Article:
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Spotting the Signs of Attention Deficit Disorder

written by: Lynn-nore Chittom • edited by: Paul Arnold • updated: 12/10/2010

Spotting the signs of attention deficit disorder in yourself or your own children can be challenging. This article helps to break down early signs in children and identify typical signals that may have been missed in adults.

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    Early Signs of Attention Deficit Disorder

    While doctors do not always feel comfortable diagnosing ADHD in toddlers and young children, parents often see signs long before the disorder is diagnosed and treated. At home, in social settings, and in preschool, children with ADHD exhibit recognizable differences from their peers.

    Young children with ADHD are often overly active and constantly on the go. Parents may hear comments such as "How do you keep up with your son? (or daughter)" or "I bet you're exhausted." Young children with ADHD run loose whenever they can, regardless of the location, such as after church, in restaurants, in grocery stores, and other settings. Young children with ADHD may have extreme difficulties in situations which require patience such as the doctor's office waiting area or exam room. They may want to inappropriately climb on furniture in their surroundings or roll across the floor.

    Parents of young children with ADHD may find themselves constantly trying to stay a step ahead of their active little ones. In preschool, these children frequently get up from their seat and move around the classroom. They may blurt out answers or have difficulty waiting their turn. Some preschoolers with ADHD, particularly boys, may begin to experience behavioral problems including aggression toward other students or resistance to authority. All of these experiences may be put down to normal active healthy child behaviors but if they persist, they might actually be signs of attention deficit disorder, particularly ADHD Primarily Hyperactive Type.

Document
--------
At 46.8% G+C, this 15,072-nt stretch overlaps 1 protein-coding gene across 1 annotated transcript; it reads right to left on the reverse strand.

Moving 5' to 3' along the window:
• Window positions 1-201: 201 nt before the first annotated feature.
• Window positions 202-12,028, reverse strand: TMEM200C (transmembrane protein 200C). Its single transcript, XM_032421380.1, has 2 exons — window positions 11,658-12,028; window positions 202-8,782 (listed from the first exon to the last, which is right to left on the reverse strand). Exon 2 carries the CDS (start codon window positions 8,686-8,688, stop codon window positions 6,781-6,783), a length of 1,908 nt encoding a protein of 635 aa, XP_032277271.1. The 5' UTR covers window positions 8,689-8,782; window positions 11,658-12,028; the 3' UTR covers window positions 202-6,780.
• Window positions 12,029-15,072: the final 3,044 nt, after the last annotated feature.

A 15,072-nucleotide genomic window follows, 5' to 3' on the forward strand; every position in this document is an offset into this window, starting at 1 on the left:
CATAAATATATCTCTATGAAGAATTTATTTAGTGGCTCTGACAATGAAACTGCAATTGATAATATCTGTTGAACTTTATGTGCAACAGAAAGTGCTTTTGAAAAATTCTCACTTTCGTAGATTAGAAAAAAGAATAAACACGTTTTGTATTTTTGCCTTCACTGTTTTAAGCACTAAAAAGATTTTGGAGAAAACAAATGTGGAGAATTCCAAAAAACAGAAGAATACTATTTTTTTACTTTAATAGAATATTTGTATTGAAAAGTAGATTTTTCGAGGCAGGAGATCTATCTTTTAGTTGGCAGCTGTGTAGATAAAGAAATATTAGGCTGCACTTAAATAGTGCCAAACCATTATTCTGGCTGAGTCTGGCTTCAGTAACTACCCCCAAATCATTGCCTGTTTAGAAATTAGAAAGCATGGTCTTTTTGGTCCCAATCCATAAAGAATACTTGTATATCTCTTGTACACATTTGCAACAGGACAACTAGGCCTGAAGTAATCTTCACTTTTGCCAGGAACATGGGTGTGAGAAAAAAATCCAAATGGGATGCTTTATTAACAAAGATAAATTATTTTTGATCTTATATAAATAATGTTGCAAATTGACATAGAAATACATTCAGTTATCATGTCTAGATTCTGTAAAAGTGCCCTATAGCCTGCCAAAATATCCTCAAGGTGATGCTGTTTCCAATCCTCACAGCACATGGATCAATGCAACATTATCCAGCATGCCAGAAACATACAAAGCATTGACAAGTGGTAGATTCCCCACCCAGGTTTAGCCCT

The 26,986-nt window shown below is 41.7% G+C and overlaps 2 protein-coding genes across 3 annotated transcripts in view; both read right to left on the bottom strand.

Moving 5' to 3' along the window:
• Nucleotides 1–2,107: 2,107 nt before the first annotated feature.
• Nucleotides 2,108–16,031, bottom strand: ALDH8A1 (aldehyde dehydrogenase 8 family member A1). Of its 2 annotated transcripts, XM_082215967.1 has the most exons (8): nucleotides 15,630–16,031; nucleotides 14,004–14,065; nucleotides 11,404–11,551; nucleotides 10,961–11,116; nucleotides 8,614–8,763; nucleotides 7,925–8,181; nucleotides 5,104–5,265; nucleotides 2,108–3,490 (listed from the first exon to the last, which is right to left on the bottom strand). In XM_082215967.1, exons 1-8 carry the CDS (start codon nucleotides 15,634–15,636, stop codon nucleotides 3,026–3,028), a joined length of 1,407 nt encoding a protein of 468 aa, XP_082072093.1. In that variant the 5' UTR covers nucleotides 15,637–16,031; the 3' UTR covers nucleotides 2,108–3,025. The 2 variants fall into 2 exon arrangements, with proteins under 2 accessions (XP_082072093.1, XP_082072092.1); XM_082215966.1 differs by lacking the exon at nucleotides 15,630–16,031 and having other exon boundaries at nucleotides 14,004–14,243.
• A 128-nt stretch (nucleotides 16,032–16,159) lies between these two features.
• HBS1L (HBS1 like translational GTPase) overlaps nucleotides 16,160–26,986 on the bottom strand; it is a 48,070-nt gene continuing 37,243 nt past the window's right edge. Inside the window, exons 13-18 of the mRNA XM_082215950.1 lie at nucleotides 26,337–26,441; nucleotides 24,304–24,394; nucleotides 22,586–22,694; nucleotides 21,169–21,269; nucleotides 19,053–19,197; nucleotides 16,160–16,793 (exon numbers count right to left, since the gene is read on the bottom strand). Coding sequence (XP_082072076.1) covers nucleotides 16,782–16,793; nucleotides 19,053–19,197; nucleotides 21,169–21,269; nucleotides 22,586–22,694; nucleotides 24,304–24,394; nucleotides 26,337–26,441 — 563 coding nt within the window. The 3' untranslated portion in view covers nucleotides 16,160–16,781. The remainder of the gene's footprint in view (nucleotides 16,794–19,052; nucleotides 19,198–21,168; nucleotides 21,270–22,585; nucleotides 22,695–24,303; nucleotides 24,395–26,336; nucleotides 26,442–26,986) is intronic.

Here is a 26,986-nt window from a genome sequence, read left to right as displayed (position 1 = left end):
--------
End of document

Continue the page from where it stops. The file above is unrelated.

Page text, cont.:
Young children who may later be diagnosed with ADHD Primarily Inattentive Type will also begin to exhibit symptoms at an early age. Primary symptoms of this type of ADHD include distractibility and hyperfocus. These children often appear to be ignoring adults when spoken to and may be frequently found daydreaming. They may spend hours focused on a certain type of toy or activity, but respond poorly to directions.

    Similarly, many children with ADHD have developmental delays that appear to coincide with maturity levels. They may jump from not being able to do something to suddenly being able to do it, reaching milestone times later than expected. This may include fine motor skills, the ability to follow complex directions, potty training and speaking in sentences. Preschool children with ADHD frequently have difficulties understanding how to relate to other children in common settings such as play dates and in the playground as they are immature in regard to social cues. These situations can often lead to hurt feelings and frustration for young children with ADHD.

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    Signs of ADHD in Adults

    The signs of attention deficit disorder in adults are very different from those in children. Adults with ADHD often have difficulties remaining still. While they do not move around a room the way a child might, they often tap their fingers or feet or seem to be constantly in motion. Impulsivity in decision making and in hobbies which involve danger are other common symptoms among adults. Adults with ADHD may struggle with from low self-esteem, employment problems and relationship issues based on any number of the following related symptoms:

    • Procrastination
    • Chronic tardiness
    • Forgetfulness
    • Substance abuse
    • Difficulty controlling anger
    • Mood swings
    • Depression
    • Boredom
    • Poor organizational skills
    • Hyperfocus on areas of interest while ignoring other tasks

    Adults who have not been diagnosed with ADHD may benefit from reading material on ADHD in children as they may relate it to their own childhoods. ADHD is not a disease with an adult on-set element; therefore adults with ADHD were once children with ADHD.